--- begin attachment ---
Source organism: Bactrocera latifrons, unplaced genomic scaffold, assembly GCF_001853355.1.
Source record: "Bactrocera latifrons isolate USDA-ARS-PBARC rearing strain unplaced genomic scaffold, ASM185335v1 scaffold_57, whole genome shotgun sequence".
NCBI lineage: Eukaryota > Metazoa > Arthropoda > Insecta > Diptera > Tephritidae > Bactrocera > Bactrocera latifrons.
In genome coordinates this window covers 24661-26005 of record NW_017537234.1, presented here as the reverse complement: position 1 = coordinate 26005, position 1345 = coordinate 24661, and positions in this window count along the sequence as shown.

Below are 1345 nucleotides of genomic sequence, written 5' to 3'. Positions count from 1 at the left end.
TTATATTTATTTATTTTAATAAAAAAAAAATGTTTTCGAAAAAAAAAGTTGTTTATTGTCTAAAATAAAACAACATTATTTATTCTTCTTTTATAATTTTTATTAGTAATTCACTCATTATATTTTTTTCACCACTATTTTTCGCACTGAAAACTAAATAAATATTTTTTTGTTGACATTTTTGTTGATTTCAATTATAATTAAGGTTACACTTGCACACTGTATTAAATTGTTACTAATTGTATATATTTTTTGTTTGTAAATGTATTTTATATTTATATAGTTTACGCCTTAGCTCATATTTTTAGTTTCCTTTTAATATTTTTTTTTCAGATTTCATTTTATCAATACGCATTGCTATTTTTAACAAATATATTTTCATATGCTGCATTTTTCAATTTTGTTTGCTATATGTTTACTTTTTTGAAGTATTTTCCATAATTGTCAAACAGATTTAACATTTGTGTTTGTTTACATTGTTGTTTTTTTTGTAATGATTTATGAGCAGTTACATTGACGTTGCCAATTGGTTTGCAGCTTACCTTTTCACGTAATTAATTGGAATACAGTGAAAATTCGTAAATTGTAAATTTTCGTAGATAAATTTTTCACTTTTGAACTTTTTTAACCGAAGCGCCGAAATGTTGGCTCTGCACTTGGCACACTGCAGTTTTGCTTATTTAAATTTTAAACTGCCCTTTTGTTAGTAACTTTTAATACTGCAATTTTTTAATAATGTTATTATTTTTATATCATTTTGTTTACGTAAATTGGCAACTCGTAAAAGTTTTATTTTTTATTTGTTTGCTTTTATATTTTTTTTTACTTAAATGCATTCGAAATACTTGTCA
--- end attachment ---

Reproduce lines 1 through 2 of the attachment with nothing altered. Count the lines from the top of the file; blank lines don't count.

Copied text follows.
Source organism: Bactrocera latifrons, unplaced genomic scaffold, assembly GCF_001853355.1.
Source record: "Bactrocera latifrons isolate USDA-ARS-PBARC rearing strain unplaced genomic scaffold, ASM185335v1 scaffold_57, whole genome shotgun sequence".